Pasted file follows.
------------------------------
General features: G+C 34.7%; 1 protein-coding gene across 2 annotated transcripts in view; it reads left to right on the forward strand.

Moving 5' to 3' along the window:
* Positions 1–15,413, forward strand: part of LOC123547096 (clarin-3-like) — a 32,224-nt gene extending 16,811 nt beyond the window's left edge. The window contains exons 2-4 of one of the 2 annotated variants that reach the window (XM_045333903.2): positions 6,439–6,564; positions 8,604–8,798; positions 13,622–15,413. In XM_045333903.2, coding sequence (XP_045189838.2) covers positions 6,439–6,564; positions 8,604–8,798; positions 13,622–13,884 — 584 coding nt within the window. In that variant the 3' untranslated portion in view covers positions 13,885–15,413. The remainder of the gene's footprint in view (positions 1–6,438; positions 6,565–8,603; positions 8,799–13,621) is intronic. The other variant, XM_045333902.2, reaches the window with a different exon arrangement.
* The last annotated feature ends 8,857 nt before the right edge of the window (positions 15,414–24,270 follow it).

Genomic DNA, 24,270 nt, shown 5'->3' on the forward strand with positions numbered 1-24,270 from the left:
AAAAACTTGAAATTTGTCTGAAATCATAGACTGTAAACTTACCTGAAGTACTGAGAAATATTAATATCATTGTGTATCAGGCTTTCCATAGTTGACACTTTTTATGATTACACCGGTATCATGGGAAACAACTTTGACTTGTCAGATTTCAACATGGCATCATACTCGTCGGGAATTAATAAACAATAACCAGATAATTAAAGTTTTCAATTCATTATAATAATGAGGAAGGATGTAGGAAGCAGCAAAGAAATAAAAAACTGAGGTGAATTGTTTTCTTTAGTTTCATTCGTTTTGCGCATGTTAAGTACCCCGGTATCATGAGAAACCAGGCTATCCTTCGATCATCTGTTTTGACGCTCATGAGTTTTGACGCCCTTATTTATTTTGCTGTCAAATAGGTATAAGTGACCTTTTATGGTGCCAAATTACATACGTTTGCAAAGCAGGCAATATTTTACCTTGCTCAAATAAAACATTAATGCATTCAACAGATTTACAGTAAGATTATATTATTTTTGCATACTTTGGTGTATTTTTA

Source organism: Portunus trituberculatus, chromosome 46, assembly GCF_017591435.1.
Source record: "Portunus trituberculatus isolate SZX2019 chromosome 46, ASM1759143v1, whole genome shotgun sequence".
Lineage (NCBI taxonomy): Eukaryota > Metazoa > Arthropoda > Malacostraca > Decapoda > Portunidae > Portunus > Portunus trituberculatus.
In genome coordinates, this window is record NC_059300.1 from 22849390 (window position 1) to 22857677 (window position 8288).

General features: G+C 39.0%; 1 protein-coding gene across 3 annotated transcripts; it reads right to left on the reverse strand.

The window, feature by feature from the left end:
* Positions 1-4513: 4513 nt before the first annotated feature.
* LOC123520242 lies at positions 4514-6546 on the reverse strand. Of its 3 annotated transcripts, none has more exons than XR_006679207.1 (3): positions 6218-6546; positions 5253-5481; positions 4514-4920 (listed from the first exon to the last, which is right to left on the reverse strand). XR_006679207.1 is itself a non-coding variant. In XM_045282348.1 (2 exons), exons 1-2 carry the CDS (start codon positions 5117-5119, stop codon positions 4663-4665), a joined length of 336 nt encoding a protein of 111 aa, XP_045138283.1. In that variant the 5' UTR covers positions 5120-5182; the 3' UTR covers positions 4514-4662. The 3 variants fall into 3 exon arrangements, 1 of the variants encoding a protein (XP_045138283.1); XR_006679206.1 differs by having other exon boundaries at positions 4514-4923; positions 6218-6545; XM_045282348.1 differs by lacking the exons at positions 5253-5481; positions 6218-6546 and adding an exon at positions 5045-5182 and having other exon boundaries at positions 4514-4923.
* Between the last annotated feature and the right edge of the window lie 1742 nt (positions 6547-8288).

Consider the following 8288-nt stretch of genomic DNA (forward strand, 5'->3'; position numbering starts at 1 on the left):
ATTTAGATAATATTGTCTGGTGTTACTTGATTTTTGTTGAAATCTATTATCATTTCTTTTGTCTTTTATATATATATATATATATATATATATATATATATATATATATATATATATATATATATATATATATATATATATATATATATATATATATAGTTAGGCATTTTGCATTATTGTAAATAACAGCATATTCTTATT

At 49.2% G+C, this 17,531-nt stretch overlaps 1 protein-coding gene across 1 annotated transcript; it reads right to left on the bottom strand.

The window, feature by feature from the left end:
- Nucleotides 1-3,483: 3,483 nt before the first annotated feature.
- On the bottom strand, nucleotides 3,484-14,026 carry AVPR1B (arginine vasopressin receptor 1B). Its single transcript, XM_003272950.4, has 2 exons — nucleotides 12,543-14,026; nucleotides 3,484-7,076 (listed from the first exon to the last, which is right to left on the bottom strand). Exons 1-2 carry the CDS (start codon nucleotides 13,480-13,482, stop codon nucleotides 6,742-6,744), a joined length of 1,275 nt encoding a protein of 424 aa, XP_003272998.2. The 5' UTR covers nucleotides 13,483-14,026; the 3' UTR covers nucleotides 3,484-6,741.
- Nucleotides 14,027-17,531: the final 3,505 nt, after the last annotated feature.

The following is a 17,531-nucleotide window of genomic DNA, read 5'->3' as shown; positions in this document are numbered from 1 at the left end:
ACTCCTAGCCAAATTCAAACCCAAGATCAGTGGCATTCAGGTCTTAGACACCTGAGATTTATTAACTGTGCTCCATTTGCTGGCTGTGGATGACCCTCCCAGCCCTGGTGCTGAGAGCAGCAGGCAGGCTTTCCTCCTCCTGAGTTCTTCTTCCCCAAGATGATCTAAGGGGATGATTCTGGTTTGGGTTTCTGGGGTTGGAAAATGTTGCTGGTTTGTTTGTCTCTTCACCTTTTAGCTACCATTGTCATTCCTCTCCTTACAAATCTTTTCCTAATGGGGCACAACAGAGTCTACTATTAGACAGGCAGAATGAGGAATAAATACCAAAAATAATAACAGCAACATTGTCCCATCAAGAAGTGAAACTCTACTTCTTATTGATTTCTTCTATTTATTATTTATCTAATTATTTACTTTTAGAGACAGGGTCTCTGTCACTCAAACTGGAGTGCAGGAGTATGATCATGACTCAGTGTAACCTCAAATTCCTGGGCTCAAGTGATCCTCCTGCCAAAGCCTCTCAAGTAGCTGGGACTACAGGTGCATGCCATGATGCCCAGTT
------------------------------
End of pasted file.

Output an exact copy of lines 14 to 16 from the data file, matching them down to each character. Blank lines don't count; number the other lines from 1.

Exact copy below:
* LOC123520242 lies at positions 4514-6546 on the reverse strand. Of its 3 annotated transcripts, none has more exons than XR_006679207.1 (3): positions 6218-6546; positions 5253-5481; positions 4514-4920 (listed from the first exon to the last, which is right to left on the reverse strand). XR_006679207.1 is itself a non-coding variant. In XM_045282348.1 (2 exons), exons 1-2 carry the CDS (start codon positions 5117-5119, stop codon positions 4663-4665), a joined length of 336 nt encoding a protein of 111 aa, XP_045138283.1. In that variant the 5' UTR covers positions 5120-5182; the 3' UTR covers positions 4514-4662. The 3 variants fall into 3 exon arrangements, 1 of the variants encoding a protein (XP_045138283.1); XR_006679206.1 differs by having other exon boundaries at positions 4514-4923; positions 6218-6545; XM_045282348.1 differs by lacking the exons at positions 5253-5481; positions 6218-6546 and adding an exon at positions 5045-5182 and having other exon boundaries at positions 4514-4923.
* Between the last annotated feature and the right edge of the window lie 1742 nt (positions 6547-8288).

Consider the following 8288-nt stretch of genomic DNA (forward strand, 5'->3'; position numbering starts at 1 on the left):